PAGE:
MODNUT: A review of what took place during this very interesting workshop



Mathematical modeling is a technique essential to understand intricate problems or situations like we observe in animal nutrition. When multiple factors can affect a response in so many different ways, it is difficult to estimate the responses. Modeling tries to simplify reality to integrate the main interactions. It has been used in animal nutrition for over 100 years to determine nutritional requirements for almost all species, create decision support systems to make decisions, teach, and integrate scientific information. However, despite its importance and application, currently, there are few learning opportunities to receive training in modeling principles in animal nutrition.

The MODNUT workshops started in 1979 when animal researchers and mathematical modelers worldwide
proposed a workshop to discuss the integration of their respective fields and share their most recent findings. Thus,
a premier event named the “Workshop on Modeling Nutrition Digestion and Utilization in Farm Animals” (MODNUT) was held in Hurley, the United Kingdom.

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Five years later, Drs. Lee Baldwin and Tony Bywater coordinated the second MODNUT in Davis, California. Since then, researchers from all across the globe have gathered quinquennially at this very fruitful scientific forum to discuss the application of modeling across multiple disciplines of animal science.

Since it started, MODNUT has been held across the world in locations such as:

  • New Zealand in 1989; coordinated by
    Drs. Bruce Robson and Dennis Poppi
  • Denmark, 1994; coordinated by Dr.
    Allan Danfaer
  • South Africa, 1999; coordinated by
    Dr. F. Richardson
  • Netherlands, 2004; coordinated by
    Drs. Jan Dijkstra, André Bannink and
    Walter Gerrits
  • France, 2009; coordinated by Dr.
    Daniel Sauvant
  • Australia, 2014; coordinated by Dr.
    Dennis Poppi
  • Brazil, 2019; coordinated by Dr. Izabel Teixeira.

From September 18th to 21st, the 10th MODNUT was held in Alghero, Sardinia, Italy, organized by Dr. Antonello Cannas. A total of 112 participants gathered in Sardinia, while 35 were online, from those participants, 32% were students. Participants came from 19 countries, including Italy (48%), the United States (29%), France (11%), Canada (11%), and Brazil (11%).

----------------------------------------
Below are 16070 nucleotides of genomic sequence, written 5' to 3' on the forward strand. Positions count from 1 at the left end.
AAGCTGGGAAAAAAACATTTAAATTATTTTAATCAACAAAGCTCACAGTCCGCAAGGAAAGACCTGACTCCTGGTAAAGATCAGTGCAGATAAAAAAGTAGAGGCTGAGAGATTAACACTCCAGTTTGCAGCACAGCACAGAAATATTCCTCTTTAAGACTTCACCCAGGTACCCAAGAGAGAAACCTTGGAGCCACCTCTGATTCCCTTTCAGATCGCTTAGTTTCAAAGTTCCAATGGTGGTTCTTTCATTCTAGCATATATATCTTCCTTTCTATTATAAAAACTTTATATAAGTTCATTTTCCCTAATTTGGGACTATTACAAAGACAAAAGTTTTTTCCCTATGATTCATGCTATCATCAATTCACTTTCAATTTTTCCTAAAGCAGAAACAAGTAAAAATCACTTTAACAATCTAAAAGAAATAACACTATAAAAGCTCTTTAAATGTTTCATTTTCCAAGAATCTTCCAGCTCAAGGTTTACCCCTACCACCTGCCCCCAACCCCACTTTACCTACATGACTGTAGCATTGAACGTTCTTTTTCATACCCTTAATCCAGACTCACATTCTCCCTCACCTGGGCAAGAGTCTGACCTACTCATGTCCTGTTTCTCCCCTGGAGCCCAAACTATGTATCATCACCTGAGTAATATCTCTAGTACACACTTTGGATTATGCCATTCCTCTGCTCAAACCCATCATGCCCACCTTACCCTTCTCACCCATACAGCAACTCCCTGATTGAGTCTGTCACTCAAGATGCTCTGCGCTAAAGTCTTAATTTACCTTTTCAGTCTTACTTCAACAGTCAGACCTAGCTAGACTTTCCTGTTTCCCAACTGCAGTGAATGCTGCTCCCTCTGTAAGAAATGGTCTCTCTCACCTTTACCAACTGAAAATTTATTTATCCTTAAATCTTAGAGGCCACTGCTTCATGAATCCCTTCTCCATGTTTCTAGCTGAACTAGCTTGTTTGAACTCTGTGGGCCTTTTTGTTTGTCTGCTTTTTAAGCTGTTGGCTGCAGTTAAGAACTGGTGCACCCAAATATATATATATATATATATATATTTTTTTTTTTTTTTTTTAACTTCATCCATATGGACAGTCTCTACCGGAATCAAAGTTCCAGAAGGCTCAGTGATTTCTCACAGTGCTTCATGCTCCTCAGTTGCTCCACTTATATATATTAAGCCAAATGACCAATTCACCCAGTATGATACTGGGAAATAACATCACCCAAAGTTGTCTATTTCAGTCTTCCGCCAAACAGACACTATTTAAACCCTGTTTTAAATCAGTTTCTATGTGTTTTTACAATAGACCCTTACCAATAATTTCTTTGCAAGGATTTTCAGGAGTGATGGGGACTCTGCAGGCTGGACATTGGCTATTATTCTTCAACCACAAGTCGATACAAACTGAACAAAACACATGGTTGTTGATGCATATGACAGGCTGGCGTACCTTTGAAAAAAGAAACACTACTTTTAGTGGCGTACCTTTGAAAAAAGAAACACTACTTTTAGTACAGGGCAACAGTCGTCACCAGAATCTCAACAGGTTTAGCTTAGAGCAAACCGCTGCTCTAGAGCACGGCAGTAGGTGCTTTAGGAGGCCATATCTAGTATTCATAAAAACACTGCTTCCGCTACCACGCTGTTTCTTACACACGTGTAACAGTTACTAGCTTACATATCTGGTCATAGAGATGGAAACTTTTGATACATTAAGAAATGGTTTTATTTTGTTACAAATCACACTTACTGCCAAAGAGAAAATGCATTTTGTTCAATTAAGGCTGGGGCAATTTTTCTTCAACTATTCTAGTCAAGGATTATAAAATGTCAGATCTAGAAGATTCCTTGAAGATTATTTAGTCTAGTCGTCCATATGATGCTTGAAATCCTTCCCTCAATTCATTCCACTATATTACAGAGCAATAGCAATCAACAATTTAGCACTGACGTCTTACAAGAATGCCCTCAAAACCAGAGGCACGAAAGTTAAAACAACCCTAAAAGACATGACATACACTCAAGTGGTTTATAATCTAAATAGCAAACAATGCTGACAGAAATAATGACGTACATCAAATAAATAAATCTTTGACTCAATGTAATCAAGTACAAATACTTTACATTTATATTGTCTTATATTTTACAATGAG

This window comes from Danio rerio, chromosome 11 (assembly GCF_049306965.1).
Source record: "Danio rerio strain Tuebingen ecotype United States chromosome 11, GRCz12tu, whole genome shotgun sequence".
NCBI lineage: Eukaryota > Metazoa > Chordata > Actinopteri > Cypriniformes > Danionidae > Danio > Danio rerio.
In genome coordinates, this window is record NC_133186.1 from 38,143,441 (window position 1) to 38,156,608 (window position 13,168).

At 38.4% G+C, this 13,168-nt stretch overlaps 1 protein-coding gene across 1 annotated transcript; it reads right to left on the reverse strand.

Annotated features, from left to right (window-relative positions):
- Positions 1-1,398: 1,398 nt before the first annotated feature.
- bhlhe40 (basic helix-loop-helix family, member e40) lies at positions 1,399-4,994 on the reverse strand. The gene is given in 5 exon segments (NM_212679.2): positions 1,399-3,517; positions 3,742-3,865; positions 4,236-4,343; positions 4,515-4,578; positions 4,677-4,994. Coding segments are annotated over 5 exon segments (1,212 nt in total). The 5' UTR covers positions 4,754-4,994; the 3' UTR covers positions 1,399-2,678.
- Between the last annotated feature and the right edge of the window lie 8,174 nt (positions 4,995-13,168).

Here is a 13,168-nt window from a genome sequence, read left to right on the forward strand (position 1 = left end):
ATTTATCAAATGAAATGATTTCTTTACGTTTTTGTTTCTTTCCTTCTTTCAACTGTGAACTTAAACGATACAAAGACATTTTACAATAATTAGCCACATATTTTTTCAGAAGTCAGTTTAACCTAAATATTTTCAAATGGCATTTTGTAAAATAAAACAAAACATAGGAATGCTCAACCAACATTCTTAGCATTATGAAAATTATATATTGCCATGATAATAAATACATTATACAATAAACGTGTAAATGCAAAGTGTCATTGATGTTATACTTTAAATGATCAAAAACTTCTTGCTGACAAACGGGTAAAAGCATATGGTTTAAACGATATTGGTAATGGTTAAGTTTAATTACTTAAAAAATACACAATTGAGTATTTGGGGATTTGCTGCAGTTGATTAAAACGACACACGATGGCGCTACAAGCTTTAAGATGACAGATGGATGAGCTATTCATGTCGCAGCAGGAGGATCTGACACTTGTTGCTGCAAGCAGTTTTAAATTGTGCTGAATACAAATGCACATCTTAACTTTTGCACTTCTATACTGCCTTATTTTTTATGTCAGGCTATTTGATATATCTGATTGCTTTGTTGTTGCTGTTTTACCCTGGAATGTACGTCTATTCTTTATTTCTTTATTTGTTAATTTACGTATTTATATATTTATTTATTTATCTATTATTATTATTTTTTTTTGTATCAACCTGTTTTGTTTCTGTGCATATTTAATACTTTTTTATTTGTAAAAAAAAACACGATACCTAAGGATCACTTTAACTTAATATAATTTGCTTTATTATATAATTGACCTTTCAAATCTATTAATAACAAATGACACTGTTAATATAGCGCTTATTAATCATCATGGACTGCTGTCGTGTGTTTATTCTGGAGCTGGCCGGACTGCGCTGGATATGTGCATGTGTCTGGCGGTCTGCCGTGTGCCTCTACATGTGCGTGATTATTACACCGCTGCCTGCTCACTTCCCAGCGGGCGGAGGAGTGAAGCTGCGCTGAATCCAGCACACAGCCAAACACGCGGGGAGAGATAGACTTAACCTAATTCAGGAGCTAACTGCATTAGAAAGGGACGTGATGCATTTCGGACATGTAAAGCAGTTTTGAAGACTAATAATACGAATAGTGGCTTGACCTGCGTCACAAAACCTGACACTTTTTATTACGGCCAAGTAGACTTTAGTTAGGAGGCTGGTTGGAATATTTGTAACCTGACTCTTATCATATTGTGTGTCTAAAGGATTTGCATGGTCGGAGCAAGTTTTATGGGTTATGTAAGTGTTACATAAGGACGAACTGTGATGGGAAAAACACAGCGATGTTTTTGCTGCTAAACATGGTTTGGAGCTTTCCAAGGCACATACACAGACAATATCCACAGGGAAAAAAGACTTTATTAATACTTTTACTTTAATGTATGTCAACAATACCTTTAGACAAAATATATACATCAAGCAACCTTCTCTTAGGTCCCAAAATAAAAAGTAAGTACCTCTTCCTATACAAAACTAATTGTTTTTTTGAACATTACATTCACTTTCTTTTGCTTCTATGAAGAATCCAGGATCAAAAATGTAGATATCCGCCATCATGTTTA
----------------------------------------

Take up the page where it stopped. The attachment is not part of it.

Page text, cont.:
The program included lectures, short communications, poster presentations, networking activities, and a formal workshop. Ninety-eight abstracts were received, and a Supplement of the the Peer-reviewed and Indexed Journal Animal is being prepared with the papers presented.

The workshop is divided into six sessions grouped by monogastric, ruminants, or strategic topics. Each session has one invited presentation and short communications selected for each topic. Great amount of interesting information for all session was also presented as posters.

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Precisionfeeding-AlineremusThe first session was related to nutrient intake, digestion, utilization, and metabolism.Dr. Aline Remus delivered the main presentation from Agriculture and Agri-Food Canada. Dr. Remus presented One size does not fit all: opportunities and challenges in models applied to sustainable pig precision nutrition.



The following short communications were related:

  • The SNAPIG is a model to study nutrient digestion and absorption kinetics in growing pigs based on diet and ingredient properties. 
  • The DyNAMPig Model to model the fasting substrate conversion for energy utilization in growing pigs using within-day kinetics.
  • A conceptual agent-based model for the prediction of optimal nutrient utilization during the grow-finish phase for precision feeding of swine
  • The mechanistic model of dietary phosphorus and calcium fate in growing broilers.



The second session, Livestock and the environment related to Ruminants, was introduced with the talk The Ruminant Farm Systems Project presented by Dr. Kristan Reed from Cornell University. The short communications included:

  • Between-cow response variation to methane mitigation feeding strategies
  • Models of enteric methane emission and nitrogen excretion by sheep and cattle: recommendations for the UK national greenhouse gas inventory.
  • Global sensitivity analysis of empirical enteric methane emissions models for silvopastoral systems.
  • The competitiveness of bioenergy by-products in optimized livestock diet formulation.

The third session was related to the future of modeling feeding systems. Dr. Mark Hanigan from Virginia Tech gave the introductory presentation Lessons for the development of the NASEM 2021 dairy protein model. The short communications were:

  • Evaluation of NASEM 2021 model predictions of dry matter intake and performance of dairy cows consuming fresh ryegrass-based diets.